Judge allows Swinomish lawsuit over oil trains to proceed

By Shannen Kuest, Skagit Valley Herald, goskagit.com

 

A federal judge ruled Friday that a lawsuit filed by the Swinomish Indian Tribal Community against BNSF Railway over oil train shipments may continue in federal court.

U.S. District Judge Robert Lasnik denied a motion by BNSF to refer key questions to the Surface Transportation Board, a three-member board in Washington, D.C., that oversees railroad operations, according to a news release.

The Swinomish tribe sued BNSF in April for violating the terms of an easement agreement allowing trains to cross its reservation in Skagit County.

The lawsuit concerns train tracks laid along the northern edge of the reservation in the 1800s without consent from the tribe or federal government. The tracks serve two Anacortes oil refineries, and in 1976 the tribe filed a lawsuit for nearly a century of trespass.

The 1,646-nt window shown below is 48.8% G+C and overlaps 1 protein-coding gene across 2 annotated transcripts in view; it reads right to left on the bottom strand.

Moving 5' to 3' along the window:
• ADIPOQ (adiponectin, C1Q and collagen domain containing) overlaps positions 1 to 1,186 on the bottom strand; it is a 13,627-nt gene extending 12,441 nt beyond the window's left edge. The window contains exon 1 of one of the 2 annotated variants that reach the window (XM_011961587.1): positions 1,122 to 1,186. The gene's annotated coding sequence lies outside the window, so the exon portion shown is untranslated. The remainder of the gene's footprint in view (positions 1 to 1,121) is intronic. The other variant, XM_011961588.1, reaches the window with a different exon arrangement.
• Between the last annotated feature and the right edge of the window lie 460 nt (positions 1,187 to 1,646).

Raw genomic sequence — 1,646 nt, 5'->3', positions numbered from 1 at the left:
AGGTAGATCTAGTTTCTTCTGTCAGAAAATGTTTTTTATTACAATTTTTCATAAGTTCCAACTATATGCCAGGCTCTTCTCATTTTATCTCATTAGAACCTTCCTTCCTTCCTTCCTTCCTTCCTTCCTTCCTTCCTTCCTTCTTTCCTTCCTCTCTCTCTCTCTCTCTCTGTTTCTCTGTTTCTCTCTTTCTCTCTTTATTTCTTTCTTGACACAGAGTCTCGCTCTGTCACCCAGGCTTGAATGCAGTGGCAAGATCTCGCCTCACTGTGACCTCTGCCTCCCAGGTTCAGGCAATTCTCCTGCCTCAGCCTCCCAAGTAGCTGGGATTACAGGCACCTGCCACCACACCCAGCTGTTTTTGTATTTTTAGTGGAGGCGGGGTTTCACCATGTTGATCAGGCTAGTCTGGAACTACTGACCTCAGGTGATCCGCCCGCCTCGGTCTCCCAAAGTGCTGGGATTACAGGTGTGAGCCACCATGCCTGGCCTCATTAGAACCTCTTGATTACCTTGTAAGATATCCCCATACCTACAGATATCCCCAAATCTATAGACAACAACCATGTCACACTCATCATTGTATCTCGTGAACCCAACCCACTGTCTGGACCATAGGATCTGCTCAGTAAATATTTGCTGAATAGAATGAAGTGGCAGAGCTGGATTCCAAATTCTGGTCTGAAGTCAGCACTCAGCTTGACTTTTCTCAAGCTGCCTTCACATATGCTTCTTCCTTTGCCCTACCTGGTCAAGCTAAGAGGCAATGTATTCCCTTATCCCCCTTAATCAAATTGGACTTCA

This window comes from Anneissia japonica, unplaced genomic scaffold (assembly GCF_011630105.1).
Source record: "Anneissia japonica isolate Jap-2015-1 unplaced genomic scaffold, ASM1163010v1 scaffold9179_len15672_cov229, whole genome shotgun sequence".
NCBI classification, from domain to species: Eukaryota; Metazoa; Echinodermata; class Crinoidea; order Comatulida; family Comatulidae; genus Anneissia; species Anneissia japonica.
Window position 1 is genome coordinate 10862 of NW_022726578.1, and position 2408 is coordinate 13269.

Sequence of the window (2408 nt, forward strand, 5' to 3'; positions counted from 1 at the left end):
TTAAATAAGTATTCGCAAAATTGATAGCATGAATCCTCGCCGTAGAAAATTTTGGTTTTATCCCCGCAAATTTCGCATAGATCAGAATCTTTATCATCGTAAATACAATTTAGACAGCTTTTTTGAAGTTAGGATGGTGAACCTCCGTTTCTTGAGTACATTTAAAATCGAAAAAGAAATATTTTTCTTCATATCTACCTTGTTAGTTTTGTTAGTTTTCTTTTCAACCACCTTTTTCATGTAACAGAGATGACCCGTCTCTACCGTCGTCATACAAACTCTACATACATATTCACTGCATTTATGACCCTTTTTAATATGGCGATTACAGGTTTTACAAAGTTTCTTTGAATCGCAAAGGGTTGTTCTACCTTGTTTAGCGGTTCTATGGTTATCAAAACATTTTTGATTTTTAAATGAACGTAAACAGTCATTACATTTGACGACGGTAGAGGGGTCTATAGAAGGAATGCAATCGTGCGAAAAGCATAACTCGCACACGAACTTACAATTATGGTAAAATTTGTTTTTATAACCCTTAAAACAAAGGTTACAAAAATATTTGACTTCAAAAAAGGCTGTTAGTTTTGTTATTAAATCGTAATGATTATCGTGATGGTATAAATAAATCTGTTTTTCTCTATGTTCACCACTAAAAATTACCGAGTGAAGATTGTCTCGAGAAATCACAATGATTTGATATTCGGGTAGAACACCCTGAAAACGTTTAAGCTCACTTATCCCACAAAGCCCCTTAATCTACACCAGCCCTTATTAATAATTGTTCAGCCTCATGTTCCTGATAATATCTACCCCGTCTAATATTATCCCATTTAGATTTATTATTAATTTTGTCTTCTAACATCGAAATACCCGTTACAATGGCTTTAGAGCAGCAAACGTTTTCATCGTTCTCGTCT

In 1991, the tribe and BNSF signed an agreement settling that lawsuit and granting BNSF an easement with several conditions: BNSF would regularly update the tribe on the type of cargo, and only one train of no more than 25 railcars would cross the reservation in each direction daily. In exchange, the tribe agreed not to “arbitrarily withhold permission” from future BNSF requests to increase the number of trains or cars.

The tribe learned from media reports in late 2012 that “unit trains” of 100 railcars or more were beginning to cross the reservation. Today, BNSF is reportedly running six 100-car unit trains per week across the reservation, more than four times as many railcars daily as permitted by the easement, according to the release.

Each of these trains carry between 2.8 million and 3.4 million gallons of Bakken crude, a particularly explosive cargo that has drawn the attention of lawmakers and federal regulators.

The tribe never granted permission to increase the number of railcars and repeatedly demanded that BNSF stop violating the easement. So far, BNSF has refused.